Magazine article The Christian Century

Supreme Court Upholds Inmates' Religious Rights

Magazine article The Christian Century

Supreme Court Upholds Inmates' Religious Rights

Article excerpt

A unanimous Supreme Court has upheld a five-year-old federal law that makes it easier for prison inmates--and others--to assert their religious freedom.

The justices validated on May 31 the constitutionality of the Religious Land Use and Institutionalized Persons Act, or RLUIPA. The law was passed by Congress and signed by President Bill Clinton in 2000. It was designed to make it harder for government entities to curtail significantly a group's or individual's religious rights.

One section of RLUIPA requires states to accommodate religious practices by inmates in their prisons--such as providing a special diet or allowing them to wear a particular kind of religious dress--unless prison officials can show a compelling reason not to grant such requests. If the officials can provide such a justification, they must then also show they have burdened the inmate's religious exercise in the least restrictive manner possible.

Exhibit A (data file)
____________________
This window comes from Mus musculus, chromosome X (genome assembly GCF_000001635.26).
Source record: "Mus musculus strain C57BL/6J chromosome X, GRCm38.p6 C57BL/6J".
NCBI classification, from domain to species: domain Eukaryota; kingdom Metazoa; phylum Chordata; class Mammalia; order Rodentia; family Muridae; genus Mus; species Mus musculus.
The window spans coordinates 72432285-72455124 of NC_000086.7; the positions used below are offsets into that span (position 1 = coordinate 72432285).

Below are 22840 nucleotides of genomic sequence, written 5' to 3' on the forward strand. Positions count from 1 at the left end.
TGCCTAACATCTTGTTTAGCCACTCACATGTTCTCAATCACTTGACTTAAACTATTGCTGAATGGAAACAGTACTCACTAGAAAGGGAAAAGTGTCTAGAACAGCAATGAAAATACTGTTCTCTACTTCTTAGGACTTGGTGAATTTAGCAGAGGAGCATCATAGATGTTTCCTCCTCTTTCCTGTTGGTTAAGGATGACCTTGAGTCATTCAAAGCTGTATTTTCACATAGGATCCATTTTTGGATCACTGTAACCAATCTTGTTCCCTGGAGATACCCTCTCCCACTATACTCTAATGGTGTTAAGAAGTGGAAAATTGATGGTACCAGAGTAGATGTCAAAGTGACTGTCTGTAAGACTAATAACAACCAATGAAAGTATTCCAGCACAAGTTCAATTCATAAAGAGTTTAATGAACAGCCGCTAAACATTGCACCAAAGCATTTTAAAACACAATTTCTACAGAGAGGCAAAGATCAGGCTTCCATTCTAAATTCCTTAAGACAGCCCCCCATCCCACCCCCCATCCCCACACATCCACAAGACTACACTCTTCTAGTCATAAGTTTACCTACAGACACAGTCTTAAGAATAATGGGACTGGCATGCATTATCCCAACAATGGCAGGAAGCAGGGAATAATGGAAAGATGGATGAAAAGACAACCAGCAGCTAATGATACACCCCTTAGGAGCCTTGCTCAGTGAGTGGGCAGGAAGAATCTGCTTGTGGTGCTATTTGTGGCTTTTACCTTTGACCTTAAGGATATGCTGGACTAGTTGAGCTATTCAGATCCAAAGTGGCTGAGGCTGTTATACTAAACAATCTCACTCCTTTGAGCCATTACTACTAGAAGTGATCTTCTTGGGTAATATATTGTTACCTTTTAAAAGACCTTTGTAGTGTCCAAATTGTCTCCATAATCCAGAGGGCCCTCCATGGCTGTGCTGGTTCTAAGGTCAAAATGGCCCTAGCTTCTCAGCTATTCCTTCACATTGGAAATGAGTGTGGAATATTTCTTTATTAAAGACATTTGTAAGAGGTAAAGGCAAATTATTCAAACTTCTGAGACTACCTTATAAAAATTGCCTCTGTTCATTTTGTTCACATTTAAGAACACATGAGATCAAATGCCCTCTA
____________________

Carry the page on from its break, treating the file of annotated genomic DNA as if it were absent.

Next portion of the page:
Justice Ruth Bader Ginsburg, in writing the court's opinion, said the relevant section of the statute "does not, on its face, exceed the limits of permissible government accommodation of religious practices."

At stake was whether Congress may pass laws creating special protections for religious practices among institutionalized persons. The court's decision also is seen to have the potential to extend far beyond prison walls--to any laws making it easier for individuals or organizations to practice their faith.

The case, Cutter v. Wilkinson, involved several current and former inmates of Ohio prisons who sued the state to gain accommodations for their various nonmainstream religious practices. They included practitioners of Satanism, the Wicea religion and a white-supremacist form of Christianity.

Although RLUIPA passed with support from a broad spectrum of political and religious leaders, the Sixth U.S. Circuit Court of Appeals in 2003 used the lawsuit to overturn the section of the law that relates to prisoners.

A three-judge panel of the appeals court said RLUIPA's Section 3 violates the First Amendment's establishment clause, which prevents Congress from establishing a religion or giving any religion a legal preference. By specifically accommodating religious rights, the appeals court said, RLUIPA advances religion in general and gives religious prisoners preference over nonreligious prisoners.

But other federal appeals courts have upheld the law's constitutionality. …

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